Directed and written by Louis Dai, David Elliot-Jones and Lachlan McLeod
Produced in 2012
Convenient Education is a documentary that explores Australia’s social processes; tension, competition and change. It focuses on ‘the rise and fall of a migration market that made international education an 18 billion dollar industry only to spiral out of control’. It documents the stories of immigrants who were exploited in the international education scheme. It expresses how the system was set up by a “ruling class” (who in this case was the Australian Government) in order to exploit a subject class (the immigrants) by using them to ‘solve the countries skill shortages and super-charge the economy’. The documentary explains how the Australian economy thrived on the cheap and steady flow of migrants eager to find their wealth and prestige in ‘the lucky country’. The economy was able to do this by setting up the super structure of society in a way that allowed the education sector to train as many migrants as possible as cheaply as possible and then using that labour power to fill in all the gaps in the Australian work force.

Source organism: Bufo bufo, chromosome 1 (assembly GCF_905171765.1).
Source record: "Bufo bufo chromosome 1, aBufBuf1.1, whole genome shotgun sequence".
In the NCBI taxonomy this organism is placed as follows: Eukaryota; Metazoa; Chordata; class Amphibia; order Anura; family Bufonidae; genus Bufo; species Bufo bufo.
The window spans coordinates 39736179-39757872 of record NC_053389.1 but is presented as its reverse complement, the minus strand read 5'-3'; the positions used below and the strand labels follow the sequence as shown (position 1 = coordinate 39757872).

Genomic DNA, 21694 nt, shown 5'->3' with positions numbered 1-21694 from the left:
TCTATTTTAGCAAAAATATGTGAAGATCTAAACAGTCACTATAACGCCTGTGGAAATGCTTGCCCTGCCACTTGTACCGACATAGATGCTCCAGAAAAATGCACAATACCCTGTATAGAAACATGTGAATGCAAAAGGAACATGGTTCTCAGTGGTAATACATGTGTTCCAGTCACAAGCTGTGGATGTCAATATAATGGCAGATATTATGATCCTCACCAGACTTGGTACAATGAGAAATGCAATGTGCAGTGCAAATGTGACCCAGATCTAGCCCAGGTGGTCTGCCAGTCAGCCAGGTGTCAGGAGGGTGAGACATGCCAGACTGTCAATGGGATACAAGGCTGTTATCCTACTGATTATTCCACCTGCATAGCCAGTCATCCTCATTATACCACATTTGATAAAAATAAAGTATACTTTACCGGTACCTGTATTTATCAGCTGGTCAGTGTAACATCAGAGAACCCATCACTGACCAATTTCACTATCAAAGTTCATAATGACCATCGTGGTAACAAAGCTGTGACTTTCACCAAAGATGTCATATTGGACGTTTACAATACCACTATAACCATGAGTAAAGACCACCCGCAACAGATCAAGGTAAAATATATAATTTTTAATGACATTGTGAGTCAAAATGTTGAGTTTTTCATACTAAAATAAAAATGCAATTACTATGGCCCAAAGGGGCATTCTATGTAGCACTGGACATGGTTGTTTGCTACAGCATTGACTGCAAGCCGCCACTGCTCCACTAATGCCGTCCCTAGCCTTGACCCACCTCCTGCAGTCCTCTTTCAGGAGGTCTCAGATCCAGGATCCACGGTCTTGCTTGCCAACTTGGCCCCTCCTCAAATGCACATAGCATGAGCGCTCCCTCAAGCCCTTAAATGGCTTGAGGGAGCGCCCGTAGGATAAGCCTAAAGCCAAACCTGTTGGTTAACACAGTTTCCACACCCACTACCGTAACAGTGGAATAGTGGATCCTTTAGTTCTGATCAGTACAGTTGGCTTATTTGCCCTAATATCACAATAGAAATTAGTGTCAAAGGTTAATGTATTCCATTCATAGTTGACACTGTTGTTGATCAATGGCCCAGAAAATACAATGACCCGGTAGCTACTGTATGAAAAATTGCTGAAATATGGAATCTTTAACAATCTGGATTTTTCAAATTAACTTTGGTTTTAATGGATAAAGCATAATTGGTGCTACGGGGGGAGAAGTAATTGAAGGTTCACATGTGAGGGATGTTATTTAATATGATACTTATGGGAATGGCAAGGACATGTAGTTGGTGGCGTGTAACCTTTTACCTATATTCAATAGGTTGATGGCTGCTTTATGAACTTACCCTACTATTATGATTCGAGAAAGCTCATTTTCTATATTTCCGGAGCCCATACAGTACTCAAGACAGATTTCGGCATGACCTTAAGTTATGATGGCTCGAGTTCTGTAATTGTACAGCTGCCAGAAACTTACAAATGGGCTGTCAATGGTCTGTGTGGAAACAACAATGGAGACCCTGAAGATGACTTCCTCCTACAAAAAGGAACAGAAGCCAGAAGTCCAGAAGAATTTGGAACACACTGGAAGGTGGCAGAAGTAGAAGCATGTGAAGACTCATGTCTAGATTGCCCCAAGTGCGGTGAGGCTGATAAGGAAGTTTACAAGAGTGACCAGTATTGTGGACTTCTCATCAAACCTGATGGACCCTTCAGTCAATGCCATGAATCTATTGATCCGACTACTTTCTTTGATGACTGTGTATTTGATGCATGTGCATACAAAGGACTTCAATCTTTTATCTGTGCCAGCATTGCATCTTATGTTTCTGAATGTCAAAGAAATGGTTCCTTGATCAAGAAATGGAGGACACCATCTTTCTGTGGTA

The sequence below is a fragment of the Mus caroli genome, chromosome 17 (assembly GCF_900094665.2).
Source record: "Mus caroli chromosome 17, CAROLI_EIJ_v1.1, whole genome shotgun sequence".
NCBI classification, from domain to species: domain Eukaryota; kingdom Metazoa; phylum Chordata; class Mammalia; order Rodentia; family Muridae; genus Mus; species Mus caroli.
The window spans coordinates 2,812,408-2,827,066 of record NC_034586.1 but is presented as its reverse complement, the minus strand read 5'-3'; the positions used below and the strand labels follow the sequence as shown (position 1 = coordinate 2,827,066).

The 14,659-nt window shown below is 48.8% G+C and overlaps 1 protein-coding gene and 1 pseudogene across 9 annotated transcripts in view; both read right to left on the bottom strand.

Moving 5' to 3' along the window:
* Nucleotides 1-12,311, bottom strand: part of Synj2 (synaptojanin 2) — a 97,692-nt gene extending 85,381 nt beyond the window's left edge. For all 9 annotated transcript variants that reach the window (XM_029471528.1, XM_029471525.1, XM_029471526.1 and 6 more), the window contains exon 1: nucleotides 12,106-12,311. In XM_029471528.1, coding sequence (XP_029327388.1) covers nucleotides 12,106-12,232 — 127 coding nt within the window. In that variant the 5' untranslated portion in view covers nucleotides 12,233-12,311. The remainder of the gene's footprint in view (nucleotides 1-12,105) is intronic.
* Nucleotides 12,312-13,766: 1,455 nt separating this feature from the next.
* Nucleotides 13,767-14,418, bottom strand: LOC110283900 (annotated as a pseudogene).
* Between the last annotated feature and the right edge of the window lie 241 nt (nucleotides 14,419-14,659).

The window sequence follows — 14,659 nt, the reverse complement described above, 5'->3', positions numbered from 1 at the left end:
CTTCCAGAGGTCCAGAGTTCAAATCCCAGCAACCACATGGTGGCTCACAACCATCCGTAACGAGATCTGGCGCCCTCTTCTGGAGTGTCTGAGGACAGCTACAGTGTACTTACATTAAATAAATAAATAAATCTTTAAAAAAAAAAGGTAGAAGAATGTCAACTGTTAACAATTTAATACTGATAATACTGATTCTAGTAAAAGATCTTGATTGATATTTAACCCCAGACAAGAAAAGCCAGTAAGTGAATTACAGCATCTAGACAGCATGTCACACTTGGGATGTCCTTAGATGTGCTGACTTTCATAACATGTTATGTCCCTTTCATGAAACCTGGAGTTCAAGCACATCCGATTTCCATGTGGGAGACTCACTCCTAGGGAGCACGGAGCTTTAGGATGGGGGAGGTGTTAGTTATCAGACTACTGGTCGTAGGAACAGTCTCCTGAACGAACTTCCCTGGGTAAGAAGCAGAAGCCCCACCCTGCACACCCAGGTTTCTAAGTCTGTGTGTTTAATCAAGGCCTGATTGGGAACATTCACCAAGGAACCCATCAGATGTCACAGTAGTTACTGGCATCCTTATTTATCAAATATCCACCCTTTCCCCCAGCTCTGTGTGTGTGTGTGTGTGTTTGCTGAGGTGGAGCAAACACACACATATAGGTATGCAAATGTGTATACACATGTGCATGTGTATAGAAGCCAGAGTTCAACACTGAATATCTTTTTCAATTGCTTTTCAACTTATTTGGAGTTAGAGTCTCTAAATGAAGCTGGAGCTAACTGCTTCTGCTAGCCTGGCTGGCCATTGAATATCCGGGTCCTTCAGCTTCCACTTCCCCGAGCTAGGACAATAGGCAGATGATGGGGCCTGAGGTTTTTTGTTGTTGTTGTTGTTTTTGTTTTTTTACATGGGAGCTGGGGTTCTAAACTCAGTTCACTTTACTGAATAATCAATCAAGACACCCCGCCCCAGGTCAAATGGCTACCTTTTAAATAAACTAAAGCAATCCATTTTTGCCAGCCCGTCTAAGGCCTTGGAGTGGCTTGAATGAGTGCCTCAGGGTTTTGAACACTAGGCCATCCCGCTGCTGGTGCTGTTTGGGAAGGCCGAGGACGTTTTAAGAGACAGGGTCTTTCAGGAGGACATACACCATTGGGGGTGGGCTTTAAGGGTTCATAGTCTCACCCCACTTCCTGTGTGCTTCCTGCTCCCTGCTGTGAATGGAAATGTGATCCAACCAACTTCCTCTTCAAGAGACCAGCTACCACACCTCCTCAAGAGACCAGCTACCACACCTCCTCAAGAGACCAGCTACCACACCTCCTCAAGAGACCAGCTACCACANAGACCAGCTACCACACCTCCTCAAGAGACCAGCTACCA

‘We get these young students, they will pay for their skilling, and we’ll get a young skilled migrant labour force that was designed for Australia’s needs alright? So it was plus and plus.’ 1.30min
‘Convenient Education’ documents the social change influenced by the shifting interests of the Australian economy and international students and the competition for their own advantage.
Due to the growing needs of the Australian economy and the vast amount of profit made from International education it is extremely valuable and a big issue in the Australian immigration debate. In 2009 Australia hosted 7% of the world’s international students, the students are not only an asset to Australia but Australia is an asset to them. Response 3
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